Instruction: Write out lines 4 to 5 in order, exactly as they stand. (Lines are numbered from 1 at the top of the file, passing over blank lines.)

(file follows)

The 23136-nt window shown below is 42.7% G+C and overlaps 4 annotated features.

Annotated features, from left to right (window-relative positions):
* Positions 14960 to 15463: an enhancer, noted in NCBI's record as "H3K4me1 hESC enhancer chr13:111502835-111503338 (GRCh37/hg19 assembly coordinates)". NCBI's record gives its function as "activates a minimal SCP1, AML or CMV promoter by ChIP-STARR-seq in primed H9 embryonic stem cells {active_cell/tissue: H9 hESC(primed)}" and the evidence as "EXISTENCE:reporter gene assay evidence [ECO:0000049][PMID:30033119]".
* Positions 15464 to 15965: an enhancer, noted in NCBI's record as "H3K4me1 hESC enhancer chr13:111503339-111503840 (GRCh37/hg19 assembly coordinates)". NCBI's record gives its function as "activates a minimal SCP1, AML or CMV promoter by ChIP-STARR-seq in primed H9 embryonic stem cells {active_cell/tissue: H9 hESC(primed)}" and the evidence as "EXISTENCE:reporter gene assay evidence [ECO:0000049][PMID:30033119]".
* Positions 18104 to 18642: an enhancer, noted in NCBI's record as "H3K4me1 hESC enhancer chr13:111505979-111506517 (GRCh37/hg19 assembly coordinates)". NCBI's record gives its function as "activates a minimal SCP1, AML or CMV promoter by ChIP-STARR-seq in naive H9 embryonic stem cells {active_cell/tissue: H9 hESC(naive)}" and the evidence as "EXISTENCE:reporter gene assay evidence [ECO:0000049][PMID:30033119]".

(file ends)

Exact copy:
* Positions 15464 to 15965: an enhancer, noted in NCBI's record as "H3K4me1 hESC enhancer chr13:111503339-111503840 (GRCh37/hg19 assembly coordinates)". NCBI's record gives its function as "activates a minimal SCP1, AML or CMV promoter by ChIP-STARR-seq in primed H9 embryonic stem cells {active_cell/tissue: H9 hESC(primed)}" and the evidence as "EXISTENCE:reporter gene assay evidence [ECO:0000049][PMID:30033119]".
* Positions 18104 to 18642: an enhancer, noted in NCBI's record as "H3K4me1 hESC enhancer chr13:111505979-111506517 (GRCh37/hg19 assembly coordinates)". NCBI's record gives its function as "activates a minimal SCP1, AML or CMV promoter by ChIP-STARR-seq in naive H9 embryonic stem cells {active_cell/tissue: H9 hESC(naive)}" and the evidence as "EXISTENCE:reporter gene assay evidence [ECO:0000049][PMID:30033119]".